CHANGELOG               newrelic-extension-example.xml
LICENSE         newrelic-extension.xsd
README.text     newrelic.jar
logs            newrelic.yml


After the directory is created, you can activate New Relic with a simple change to the launch script. In this case, the change is in Tomcat’s script.


# ---- New Relic switch automatically added to start command on 2013 Jan 08, 11:43:26

NR_JAR=/opt/local/apache-tomcat-7.0.34/newrelic/newrelic.jar; export NR_JAR

JAVA_OPTS="$JAVA_OPTS -javaagent:$NR_JAR"; export JAVA_OPTS



Figure 2: Web Transactions page showing four very slow servlet calls

Once your server has been launched with this new flag (see Figure 2), it will report data to New Relic. The data can then be mined to help you monitor your code as it runs.

In this case, the performance problem seen in Figure 3 is easy to spot. My single servlet is taking between 8000 and 9000 milliseconds every time it runs.

Figure 3: Transaction Trace page showing where time was spent in a specific servlet call

The dashboard shows us that the issue lies with the QueryServlet that’s taking a long time to run. It’s revealed to be a database query that is taking all but 6ms of the slow request. Since I used Hibernate in my persistence layer, it’s generating SQL for me. Tweaking the SQL code may not be so simple a task (Figure 4).

Drilling a little deeper shows us exactly which query was slow:


select as id0_, person0_.fname as fname0_, person0_.lname as lname0_, person0_.middlename as middlename0_ from person person0_ where frame+? and lname=?

Figure 4: SQL Detail Tab on the Transaction Trace showing the SQL as captured by New Relic

Now I can send this query to my DBA and ask what can be done to make that query run faster (Figure 5). It turns out to be a simple fix. The query is only against a single table which has over 21 million rows, and none of the columns in the ‘where’ clause of the query have indexes.

Figure 5: DBA tool showing that the table being queried isn’t indexed for our query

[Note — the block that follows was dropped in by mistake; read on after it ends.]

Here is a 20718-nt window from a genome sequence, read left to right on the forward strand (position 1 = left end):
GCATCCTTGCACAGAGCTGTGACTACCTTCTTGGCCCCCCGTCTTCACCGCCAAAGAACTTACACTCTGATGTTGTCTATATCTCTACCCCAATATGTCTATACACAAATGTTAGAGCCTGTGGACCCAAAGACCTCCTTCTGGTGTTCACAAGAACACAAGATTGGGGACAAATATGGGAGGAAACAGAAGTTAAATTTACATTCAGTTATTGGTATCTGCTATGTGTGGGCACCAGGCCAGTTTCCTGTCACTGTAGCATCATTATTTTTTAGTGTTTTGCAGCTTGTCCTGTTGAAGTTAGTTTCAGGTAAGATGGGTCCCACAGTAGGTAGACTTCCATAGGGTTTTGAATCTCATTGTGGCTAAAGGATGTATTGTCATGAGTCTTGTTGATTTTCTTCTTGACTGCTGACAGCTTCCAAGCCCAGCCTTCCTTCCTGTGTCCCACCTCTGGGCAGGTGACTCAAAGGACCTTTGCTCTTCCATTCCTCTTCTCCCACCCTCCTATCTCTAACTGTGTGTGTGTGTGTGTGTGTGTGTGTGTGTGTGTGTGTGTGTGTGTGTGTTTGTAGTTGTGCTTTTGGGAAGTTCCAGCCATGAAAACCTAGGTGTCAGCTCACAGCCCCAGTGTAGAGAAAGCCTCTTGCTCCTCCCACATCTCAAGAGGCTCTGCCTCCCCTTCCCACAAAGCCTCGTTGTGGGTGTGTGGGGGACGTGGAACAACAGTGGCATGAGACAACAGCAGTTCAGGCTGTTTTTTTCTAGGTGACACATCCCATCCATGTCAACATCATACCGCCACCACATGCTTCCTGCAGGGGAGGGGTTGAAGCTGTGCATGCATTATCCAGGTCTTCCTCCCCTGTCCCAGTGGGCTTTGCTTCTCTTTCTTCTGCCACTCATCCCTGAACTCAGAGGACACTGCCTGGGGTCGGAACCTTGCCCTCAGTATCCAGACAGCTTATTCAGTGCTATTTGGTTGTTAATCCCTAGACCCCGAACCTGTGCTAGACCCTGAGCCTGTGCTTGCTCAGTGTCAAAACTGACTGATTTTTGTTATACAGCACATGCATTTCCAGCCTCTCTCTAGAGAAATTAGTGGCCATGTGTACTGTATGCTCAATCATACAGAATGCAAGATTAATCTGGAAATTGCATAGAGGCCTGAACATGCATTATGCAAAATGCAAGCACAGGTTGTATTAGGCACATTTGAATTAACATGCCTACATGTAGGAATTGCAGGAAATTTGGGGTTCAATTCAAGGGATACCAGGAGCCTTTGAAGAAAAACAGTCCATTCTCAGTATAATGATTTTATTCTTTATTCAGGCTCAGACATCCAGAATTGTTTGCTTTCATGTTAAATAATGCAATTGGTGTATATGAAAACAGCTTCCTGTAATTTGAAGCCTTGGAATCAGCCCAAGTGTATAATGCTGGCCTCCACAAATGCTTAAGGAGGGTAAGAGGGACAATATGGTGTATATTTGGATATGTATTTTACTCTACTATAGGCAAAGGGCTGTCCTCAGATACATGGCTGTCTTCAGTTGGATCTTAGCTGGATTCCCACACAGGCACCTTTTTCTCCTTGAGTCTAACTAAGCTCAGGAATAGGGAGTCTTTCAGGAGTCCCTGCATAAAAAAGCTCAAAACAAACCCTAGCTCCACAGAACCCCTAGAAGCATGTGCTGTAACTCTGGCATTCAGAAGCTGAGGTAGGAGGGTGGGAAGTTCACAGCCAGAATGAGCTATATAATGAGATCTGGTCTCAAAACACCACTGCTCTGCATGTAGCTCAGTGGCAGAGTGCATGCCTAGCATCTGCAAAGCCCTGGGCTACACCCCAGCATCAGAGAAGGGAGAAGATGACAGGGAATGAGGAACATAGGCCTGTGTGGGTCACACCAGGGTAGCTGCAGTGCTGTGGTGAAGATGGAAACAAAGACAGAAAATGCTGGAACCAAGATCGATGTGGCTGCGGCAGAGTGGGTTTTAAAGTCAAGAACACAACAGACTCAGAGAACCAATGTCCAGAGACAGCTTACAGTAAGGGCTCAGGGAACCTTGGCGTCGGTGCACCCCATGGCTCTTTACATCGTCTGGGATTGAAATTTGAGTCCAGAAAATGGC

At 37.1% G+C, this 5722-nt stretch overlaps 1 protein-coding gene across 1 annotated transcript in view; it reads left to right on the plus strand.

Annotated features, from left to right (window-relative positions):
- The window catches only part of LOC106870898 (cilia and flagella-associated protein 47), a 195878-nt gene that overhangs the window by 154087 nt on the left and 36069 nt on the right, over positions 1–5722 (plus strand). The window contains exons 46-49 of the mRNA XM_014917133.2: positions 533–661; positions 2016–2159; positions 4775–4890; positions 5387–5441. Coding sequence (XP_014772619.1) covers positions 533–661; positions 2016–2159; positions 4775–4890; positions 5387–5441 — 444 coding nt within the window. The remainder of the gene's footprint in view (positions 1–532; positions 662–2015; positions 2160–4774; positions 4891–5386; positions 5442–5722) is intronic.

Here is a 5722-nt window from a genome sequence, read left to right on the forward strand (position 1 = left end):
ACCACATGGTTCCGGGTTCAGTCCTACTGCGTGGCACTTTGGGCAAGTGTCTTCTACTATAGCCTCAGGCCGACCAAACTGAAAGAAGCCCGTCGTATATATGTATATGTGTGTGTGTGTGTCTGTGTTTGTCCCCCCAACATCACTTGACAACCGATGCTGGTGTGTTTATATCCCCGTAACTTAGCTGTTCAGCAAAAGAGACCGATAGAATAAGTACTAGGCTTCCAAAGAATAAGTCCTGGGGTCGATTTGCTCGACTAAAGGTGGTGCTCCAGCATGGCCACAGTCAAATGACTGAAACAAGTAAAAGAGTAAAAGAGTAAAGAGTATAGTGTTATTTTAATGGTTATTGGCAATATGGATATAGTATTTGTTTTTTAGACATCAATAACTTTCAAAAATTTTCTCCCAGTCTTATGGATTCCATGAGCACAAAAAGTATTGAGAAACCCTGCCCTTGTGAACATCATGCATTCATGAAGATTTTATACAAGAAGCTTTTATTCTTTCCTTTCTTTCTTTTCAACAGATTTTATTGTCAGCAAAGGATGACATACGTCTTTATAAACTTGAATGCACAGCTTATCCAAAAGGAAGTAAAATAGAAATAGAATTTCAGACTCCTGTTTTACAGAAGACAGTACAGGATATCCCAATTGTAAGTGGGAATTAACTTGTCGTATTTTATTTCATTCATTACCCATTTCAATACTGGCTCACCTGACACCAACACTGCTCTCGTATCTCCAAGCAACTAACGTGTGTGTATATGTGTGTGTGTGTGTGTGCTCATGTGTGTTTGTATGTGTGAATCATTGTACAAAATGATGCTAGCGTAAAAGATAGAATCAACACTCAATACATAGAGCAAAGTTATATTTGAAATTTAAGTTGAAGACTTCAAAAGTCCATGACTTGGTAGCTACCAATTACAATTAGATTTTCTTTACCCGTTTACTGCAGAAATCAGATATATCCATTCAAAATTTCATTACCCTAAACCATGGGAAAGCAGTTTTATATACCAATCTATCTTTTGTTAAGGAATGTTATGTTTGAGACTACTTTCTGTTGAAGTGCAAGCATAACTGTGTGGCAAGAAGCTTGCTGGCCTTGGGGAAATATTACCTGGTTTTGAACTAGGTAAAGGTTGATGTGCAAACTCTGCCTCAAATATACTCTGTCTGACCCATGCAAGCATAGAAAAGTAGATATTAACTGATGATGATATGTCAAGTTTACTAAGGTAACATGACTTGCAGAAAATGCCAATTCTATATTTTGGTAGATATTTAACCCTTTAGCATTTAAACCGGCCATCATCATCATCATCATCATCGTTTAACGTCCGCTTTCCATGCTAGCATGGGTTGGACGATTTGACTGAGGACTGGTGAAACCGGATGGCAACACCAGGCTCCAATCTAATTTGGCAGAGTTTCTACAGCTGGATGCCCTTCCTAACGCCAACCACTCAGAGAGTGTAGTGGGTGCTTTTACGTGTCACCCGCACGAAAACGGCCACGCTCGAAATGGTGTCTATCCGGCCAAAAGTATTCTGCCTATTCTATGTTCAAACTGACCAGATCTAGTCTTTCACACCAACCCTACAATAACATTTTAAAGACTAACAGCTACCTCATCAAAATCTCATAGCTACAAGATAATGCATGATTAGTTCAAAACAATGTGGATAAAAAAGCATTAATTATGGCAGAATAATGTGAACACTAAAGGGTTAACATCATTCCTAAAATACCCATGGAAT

The DBA has added some indexes to the table. Now I can run the app again and see the results of the change in Figure 6.

Figure 6: Transaction Trace showing the same servlet call after the table indexes were added


We improved the system response time from 8470ms to 20ms, a huge improvement in a simple case. But most importantly, I was able to get all the information I needed in an organized fashion in the browser. I didn’t waste any time logging into servers, viewing log files or anything like that. I also didn’t need to change anything in my source code to enable this data collection. I added the New Relic jar to the server launch scripts, and after that, my server logged information to New Relic in the background. From the New Relic website, I was able to track down my performance problem. I drilled through to the slow web transaction, looked at different parts of the transaction to see what was the slowest, and acted on those results.

This was a simple demonstration where the fix was obvious once the slow query was identified, but it illustrates the value of app performance management. Not only can it be used to find performance problems, it can also be used to measure your app in your production environment so you can know where to spend your time and money to make your system better.

Author Bio: Dan has been writing Java code since 1996, and is currently a senior software engineer at New Relic in Portland. When he is not at work, he enjoys playing with trains with his son and writing model train related software for his iPhone.

This article first appeared in JAX Magazine: Socket to Them. For other previous issues, click here.

Dan has been writing Java code since 1996, and is currently a senior software engineer at New Relic in Portland. When he is not at work, he enjoys playing with trains with his son and writing model train related software for his iPhone.